High flying aspirations
Many airports have lost sight of the customer. Travellers no longer tolerate being herded like sheep, having their movements restricted and being corralled like cattle.
Many are now beginning to vote with their feet choosing to stay at home, or going for staycations. Avoiding airport queues is top of the list for Irish people planning to holiday at home this summer with 21 percent looking forward to not having to negotiate airports, according to the latest survey from leading budget hotel group Travelodge.
The good news is, how we prepare for our journeys can now mean the difference between psychological well-being and downright despair.
Perhaps airports looking to improve the situation for travellers can emulate Singapore. Changi Airport is a masterpiece of multisensory engineering, designed to minimise stress and provide a much needed oasis of services for passengers arriving, departing, or just transiting to their various destinations.
The airport has an ambience - pleasing aromas are pumped with subtlety throughout the airport to keep unpleasant odours at bay; soothing music and carpeting provide a relaxing soundscape; water features, ambient lighting, and art installations combine to create a visual sanctuary.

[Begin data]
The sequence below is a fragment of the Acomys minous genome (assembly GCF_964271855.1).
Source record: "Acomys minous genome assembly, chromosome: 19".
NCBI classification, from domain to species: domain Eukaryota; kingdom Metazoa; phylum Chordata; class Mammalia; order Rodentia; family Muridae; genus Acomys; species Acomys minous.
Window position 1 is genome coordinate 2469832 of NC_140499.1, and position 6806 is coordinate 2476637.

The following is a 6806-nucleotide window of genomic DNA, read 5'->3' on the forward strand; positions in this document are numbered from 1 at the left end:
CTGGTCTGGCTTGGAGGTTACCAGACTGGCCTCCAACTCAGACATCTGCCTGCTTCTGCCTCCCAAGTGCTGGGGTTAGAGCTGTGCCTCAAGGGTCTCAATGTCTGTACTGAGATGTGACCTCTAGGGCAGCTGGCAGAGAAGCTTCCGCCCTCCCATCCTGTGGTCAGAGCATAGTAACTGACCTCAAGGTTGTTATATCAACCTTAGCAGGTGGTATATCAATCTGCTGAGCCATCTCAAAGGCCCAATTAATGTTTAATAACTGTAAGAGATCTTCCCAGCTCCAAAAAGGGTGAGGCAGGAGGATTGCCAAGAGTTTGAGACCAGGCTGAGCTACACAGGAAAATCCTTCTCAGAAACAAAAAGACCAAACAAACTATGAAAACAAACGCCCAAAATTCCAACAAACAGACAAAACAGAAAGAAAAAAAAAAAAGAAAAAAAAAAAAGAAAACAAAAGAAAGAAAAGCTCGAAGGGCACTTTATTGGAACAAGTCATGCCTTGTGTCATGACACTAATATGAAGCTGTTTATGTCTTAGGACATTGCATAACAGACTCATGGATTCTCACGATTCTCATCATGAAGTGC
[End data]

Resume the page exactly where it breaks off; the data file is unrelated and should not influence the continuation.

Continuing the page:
All of this converges to effect a soothing, calm, and hassle-free experience for passengers.
The views expressed in this column are the author's own and do not necessarily reflect this publication's view, and this article is not edited by Singapore Business Review. The author was not remunerated for this article.
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Gemma Calvert is Professor of Marketing at Nanyang Business School, and Director for Research & Development at the Institute for Asian Consumer Insight, NTU Singapore. A pioneer of neuromarketing, she helps companies to break into Asian emerging markets through deeper understanding of Asian consumers.